Nina Bischoff is industrial sales engineer at Phoenix Contact USA.
In her relatively famous study, published in the Harvard Business Review, MIT’s Susan Silbey and her colleagues found that women in engineering experienced a significant amount of gender bias not only at the college level, but even more so in internships and co-ops and then when entering the workforce. She estimates that 40% of women who earn an engineering degree either quit or never enter the profession. What can be done to nurture and develop these women, especially early in their careers?
Nina Bischoff, industrial sales engineer, Phoenix Contact USA: In my experience, gender bias was seen in all levels of my schooling and professional life. I have thought long and hard about what might make the fallout from this better, and the answer is clear—mentorship. I consider it my mission now to encourage young female engineers in their careers and to always leave my door open to them. Showing them an example of a woman who is on their side makes all of the difference.
One of the other findings in Silbey’s report is that the women who participated were hoping to make a more socially conscious impact in their engineering pursuits than the males in the study. What, if anything, does this tell us about gender bias? And, if the report is indicative of a real female desire to make a difference, where might women find those types of jobs to have a positive impact on society and civilization with their engineering and automation expertise?
Nina Bischoff, industrial sales engineer, Phoenix Contact USA: While female and male engineers may have been shown to have different motivating factors, this should not be looked at as ineptitude in either direction. Rather, it is an opportunity to succeed because having a diverse group of people involved in a project will bring about many different viewpoints and ideas. These different viewpoints, skills and motivating factors will encourage teams to tackle projects in ways a singular person may not have come up with on their own.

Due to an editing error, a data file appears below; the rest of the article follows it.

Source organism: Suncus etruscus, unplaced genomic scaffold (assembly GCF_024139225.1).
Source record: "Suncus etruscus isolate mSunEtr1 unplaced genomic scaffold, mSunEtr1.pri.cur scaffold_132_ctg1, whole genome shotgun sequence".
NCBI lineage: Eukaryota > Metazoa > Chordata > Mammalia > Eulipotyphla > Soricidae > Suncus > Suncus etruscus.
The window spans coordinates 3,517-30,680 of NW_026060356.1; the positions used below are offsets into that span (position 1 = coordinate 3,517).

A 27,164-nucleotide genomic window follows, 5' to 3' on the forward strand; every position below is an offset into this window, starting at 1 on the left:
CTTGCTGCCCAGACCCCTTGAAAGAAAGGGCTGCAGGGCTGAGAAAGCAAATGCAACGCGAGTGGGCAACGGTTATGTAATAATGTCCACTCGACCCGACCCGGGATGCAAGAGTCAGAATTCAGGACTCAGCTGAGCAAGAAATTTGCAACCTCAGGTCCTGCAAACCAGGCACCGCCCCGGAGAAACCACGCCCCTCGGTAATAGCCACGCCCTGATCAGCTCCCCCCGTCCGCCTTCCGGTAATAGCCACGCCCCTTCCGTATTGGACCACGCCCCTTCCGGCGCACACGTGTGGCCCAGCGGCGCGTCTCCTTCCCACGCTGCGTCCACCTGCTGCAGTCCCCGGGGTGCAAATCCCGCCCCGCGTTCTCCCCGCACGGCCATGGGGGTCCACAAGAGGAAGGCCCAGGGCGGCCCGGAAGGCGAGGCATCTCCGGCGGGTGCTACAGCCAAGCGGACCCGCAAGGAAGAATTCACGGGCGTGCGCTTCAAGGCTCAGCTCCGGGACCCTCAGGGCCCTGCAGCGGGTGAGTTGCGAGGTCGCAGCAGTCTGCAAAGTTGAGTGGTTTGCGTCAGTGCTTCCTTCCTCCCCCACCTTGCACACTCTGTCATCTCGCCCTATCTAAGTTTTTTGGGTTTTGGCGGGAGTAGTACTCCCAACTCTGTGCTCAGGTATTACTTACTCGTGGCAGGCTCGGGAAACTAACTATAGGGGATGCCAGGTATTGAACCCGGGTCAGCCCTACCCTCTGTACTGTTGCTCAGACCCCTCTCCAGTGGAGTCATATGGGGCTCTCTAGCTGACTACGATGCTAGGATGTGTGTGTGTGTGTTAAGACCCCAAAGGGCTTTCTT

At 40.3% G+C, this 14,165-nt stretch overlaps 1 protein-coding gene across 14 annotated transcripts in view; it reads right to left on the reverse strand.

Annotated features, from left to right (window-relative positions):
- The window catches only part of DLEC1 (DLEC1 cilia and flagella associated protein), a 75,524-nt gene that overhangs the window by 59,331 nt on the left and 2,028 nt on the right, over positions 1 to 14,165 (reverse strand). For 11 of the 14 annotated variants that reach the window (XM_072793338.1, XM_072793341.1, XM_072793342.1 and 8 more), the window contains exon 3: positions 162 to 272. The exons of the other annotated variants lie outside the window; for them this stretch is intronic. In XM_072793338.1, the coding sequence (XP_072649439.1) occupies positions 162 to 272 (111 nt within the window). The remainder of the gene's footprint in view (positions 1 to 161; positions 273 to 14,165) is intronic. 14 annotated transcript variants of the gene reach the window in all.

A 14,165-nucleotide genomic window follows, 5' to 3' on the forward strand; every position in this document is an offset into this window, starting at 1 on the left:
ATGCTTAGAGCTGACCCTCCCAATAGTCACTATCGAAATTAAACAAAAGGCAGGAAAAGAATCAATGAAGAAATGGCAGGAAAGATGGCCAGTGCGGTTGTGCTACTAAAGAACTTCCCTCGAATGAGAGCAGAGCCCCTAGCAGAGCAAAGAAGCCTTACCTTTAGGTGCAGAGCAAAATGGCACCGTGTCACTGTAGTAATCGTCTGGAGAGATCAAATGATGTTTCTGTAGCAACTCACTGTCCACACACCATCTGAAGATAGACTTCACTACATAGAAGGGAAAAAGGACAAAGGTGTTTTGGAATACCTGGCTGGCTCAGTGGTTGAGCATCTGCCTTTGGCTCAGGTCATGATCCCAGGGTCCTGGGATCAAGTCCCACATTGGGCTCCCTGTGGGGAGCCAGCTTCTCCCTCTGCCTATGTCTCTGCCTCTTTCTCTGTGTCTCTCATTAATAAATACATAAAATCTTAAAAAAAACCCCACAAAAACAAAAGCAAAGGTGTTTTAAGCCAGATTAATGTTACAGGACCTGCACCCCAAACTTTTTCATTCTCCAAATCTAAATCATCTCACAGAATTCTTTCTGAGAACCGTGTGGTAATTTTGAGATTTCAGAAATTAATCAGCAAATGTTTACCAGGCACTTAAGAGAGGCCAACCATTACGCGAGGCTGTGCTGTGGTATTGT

According to the latest research from the Society for Women Engineers, females earn 10% less than their male counterparts. How does this impact a woman’s interest in entering an automation-related field, and what can be done to counteract this?
Nina Bischoff, industrial sales engineer, Phoenix Contact USA: Knowing that male counterparts could potentially earn more can be off-putting for future female engineers. We, as a society, can combat this by encouraging salary transparency, encouraging women to negotiate their salaries and training hiring departments to compensate fairly.
How can mentoring programs help women to stay the course and feel fulfilled in their automation or engineering pursuits?
Nina Bischoff, industrial sales engineer, Phoenix Contact USA: Mentorship programs are key to helping women feel fulfilled and welcome in their careers. Having another woman to show you the ropes of a new company helps you to feel less alone. It also helps give the feeling of safety and security that is often lacking.
What sorts of initiatives is your company involved with to encourage female participation in the automation field?
Nina Bischoff, industrial sales engineer, Phoenix Contact USA: I am so lucky to work for a company that values its employees and future employees. Phoenix Contact USA is active in the community and hosts STEM-related events for the next generation. They also help with female engineer retention by having mentor and apprenticeship programs.